All turbinate reduction techniques are performed through the nostrils so there is no external incisions or scarring. Some involve an accurate “shaving” device to “debulk” some of the interior tissue of the inferior turbinate. This technique does not require temporary tissue injury associated with cautery and also preserves the physiologically important outer layer of the inferior turbinate.
It is important to remember that inferior turbinates are both bone and thick mucous membrane. In some patients, this bony component to enlargement of the turbinate has to be addressed as well. In these cases, the inferior turbinate can be approached by making a small incision along the front border to expose the underlying bone. The bone can then be partially resected and/or moved out to the side to help improve the nasal breathing- a process called “outfracture”.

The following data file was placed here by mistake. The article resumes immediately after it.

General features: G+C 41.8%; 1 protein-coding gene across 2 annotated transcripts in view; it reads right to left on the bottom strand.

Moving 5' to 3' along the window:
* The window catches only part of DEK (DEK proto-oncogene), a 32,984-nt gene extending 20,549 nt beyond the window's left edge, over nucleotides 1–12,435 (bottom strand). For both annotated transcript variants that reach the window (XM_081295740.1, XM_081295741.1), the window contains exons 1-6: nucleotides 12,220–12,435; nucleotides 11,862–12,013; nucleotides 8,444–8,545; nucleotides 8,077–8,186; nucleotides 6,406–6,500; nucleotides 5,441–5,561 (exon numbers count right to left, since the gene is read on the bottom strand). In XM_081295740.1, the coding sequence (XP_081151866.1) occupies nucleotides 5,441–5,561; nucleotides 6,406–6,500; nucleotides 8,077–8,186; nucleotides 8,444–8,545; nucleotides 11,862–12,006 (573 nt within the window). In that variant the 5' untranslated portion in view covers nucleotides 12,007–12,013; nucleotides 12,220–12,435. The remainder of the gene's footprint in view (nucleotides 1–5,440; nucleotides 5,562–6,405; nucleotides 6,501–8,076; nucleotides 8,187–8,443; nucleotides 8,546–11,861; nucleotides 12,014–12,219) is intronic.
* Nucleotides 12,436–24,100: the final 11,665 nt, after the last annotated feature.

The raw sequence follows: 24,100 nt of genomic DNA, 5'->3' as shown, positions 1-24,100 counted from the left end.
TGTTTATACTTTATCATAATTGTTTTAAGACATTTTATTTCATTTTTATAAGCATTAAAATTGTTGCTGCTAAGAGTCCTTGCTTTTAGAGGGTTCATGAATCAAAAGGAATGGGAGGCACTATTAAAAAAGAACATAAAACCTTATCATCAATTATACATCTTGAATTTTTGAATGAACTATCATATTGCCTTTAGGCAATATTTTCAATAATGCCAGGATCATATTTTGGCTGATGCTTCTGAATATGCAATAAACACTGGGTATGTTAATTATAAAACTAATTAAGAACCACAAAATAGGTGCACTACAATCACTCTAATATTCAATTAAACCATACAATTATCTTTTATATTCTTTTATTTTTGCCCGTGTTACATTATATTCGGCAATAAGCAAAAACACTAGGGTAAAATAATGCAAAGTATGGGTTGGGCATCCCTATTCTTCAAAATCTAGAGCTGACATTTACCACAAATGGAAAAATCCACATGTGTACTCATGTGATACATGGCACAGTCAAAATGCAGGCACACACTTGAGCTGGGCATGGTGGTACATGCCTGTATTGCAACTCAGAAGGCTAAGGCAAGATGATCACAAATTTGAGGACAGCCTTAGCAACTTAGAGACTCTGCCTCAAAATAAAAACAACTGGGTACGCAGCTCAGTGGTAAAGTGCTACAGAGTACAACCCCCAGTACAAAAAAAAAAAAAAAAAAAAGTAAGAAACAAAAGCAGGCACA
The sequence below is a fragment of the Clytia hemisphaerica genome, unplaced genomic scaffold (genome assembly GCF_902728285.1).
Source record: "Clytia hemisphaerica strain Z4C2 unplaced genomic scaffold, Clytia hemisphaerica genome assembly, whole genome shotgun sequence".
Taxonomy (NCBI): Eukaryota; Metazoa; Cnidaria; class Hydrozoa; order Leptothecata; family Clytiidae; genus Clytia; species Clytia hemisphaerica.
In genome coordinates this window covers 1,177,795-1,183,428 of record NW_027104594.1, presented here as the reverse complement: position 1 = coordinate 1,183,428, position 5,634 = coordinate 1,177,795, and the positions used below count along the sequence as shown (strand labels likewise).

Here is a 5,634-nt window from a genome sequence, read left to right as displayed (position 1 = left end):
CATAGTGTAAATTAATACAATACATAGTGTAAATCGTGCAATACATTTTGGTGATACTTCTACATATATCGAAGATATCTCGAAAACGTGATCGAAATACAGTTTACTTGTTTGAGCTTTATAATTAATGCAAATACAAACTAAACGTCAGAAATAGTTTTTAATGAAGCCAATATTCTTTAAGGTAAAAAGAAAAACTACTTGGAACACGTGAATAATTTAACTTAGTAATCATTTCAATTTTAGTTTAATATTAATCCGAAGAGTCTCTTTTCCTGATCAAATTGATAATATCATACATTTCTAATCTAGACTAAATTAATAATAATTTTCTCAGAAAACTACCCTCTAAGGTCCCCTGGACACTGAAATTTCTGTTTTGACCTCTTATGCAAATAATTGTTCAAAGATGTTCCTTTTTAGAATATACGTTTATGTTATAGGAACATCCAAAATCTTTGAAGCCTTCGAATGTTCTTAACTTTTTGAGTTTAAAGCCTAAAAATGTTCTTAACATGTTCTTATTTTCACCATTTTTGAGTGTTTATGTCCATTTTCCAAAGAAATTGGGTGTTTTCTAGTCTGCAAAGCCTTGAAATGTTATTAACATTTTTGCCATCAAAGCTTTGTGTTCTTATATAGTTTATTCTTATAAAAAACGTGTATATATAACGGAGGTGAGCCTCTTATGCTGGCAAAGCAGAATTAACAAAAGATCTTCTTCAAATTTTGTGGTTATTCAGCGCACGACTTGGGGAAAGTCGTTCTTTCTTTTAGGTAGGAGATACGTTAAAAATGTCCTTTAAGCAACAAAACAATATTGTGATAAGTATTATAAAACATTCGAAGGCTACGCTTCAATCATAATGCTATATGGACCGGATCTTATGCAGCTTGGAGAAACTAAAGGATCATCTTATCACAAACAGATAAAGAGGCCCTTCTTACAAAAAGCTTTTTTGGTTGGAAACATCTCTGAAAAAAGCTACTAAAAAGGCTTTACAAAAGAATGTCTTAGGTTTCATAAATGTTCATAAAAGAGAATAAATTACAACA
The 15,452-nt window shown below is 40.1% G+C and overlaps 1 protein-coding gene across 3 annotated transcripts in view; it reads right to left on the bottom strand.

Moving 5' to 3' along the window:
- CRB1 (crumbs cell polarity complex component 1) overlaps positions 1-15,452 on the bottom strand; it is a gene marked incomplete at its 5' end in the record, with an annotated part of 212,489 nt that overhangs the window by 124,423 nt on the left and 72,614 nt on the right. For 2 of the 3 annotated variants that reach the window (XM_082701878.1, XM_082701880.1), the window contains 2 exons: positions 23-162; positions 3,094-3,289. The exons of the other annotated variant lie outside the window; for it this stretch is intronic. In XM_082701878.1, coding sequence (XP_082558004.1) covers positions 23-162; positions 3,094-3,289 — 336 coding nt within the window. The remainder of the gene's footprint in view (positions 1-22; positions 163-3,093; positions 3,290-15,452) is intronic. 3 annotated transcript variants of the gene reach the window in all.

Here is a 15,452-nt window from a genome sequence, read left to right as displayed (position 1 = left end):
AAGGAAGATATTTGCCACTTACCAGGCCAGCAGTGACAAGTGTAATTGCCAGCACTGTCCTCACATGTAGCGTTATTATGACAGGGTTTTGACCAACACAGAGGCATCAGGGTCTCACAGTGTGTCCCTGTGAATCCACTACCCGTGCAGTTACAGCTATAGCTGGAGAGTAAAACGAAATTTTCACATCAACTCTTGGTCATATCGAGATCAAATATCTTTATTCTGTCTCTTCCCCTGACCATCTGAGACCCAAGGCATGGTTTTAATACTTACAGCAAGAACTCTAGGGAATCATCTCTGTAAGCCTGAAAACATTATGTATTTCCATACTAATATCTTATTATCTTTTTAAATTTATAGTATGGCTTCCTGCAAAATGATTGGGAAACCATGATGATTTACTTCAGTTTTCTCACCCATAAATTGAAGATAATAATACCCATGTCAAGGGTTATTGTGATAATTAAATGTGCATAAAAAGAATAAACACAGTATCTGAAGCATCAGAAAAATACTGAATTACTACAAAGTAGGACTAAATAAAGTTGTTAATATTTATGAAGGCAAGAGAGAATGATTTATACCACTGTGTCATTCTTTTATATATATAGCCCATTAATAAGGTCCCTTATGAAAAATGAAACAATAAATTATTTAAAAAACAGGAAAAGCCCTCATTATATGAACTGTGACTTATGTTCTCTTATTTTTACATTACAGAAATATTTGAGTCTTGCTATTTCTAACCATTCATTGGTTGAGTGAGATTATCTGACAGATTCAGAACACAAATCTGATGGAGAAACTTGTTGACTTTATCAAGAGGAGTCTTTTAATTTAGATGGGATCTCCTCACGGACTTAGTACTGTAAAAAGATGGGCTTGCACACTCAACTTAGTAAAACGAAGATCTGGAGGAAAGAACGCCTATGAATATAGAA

At the Utah Center for Better Nasal Breathing, we approach each patient as an individual and will recommend the technique or techniques appropriate for their particular case of inferior turbinate enlargement.